Archive for October, 2012

Dumb Luck or Dumb Bird?

Sunday, October 28th, 2012

This year I failed to draw a turkey permit, but was able to purchase one over the counter for area “M.”  I knew I would have to take about an hour and a half drive from my cabin, but I had fished around East Lake before, and seen plenty of turkeys.

In the past I have never really “hunted” turkeys in the fall, but would try for a fall license where I was deer hunting.  If I got one great, but if not that was fine also.  This year I purposed to try (at least for a couple days) to put a turkey in the pot.  Actually I was much more confident I could put one down with my cross-bow due to it’s accuracy and blazing speed.

I arrived at my destination after dark, which was not my intent!  I didn’t want to be making a lot of racket in the morning, so I set my blind up near a clearing, not to far in the woods.  I had to use a blue flashlight hoping not to spook every animal in the vicinity of my blind.  I put a chair in the blind and didn’t even bother to camouflage the outside, as I had a 1-1/2 hour drive back.

After a few hours sleep I was up and running again.  I had two decoys with me, and set them in the clearing when I arrived about 6:50 a.m.  I sat down and waited to see what this morning would bring.  I knew this was long-shot, but there’s just something about the woods coming alive in the morning that is special.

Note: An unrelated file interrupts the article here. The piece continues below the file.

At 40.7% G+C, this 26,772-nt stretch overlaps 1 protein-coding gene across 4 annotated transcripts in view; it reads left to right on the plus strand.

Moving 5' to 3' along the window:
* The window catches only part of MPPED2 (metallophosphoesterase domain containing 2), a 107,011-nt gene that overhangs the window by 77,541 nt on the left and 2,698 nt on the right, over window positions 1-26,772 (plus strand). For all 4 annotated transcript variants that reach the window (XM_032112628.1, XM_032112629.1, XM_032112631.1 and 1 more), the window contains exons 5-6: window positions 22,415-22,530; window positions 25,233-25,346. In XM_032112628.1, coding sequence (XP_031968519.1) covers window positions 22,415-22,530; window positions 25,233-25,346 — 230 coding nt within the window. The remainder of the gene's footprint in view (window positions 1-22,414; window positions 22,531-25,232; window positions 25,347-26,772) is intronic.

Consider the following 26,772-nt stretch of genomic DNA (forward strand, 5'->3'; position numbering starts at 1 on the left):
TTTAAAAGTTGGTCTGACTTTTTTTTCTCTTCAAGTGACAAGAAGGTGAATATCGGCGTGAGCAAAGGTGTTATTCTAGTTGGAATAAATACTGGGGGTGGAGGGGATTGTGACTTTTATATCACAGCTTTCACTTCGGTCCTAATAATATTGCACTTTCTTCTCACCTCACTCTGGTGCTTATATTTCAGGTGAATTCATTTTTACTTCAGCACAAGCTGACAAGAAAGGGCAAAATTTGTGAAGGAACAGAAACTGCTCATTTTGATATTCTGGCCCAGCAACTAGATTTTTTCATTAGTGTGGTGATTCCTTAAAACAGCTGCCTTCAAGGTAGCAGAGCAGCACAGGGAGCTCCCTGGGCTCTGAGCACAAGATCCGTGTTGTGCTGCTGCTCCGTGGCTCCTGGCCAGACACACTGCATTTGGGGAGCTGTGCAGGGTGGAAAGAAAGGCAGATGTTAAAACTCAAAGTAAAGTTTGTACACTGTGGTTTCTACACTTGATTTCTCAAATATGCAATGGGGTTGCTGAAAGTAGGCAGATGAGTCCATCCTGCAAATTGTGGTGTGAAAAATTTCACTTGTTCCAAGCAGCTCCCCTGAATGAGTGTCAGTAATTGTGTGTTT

In the fall you are not supposed to hunt turkeys this way, but I’m always trying different methods of pursuit.  About 20 minutes after seven I gave a few soft “tree yelps” on my box call.  Immediately I thought I hear several yelps coming back at me.  I thought I was dreaming.  I continued with the soft “yelps” and at 7:30 did two “fly down cackles.”  I could definitely hear cackles and yelping around me.  I only had one blind window opened, so a shot in front was all I had.  At 7:40 I heard the flapping of wings and a bird glided 10 foot past my window and landed in the decoys.  Soon many followed from all directions.  I was stunned!  Most were young birds, but I did hear a couple Toms gobble to my right, but  never saw them.  There were at least 20 birds milling around but I only had a shot at the three that were 20 yards in front of me.  Two were juveniles, but one was an adult hen.  I put the cross hairs on her and let er rip.  The rage broadhead made a clean kill as the bird didn’t make 20 feet from where it was hit.  The other birds didn’t know what happened and stuck around for awhile, but decided to leave their flock mate where she lay.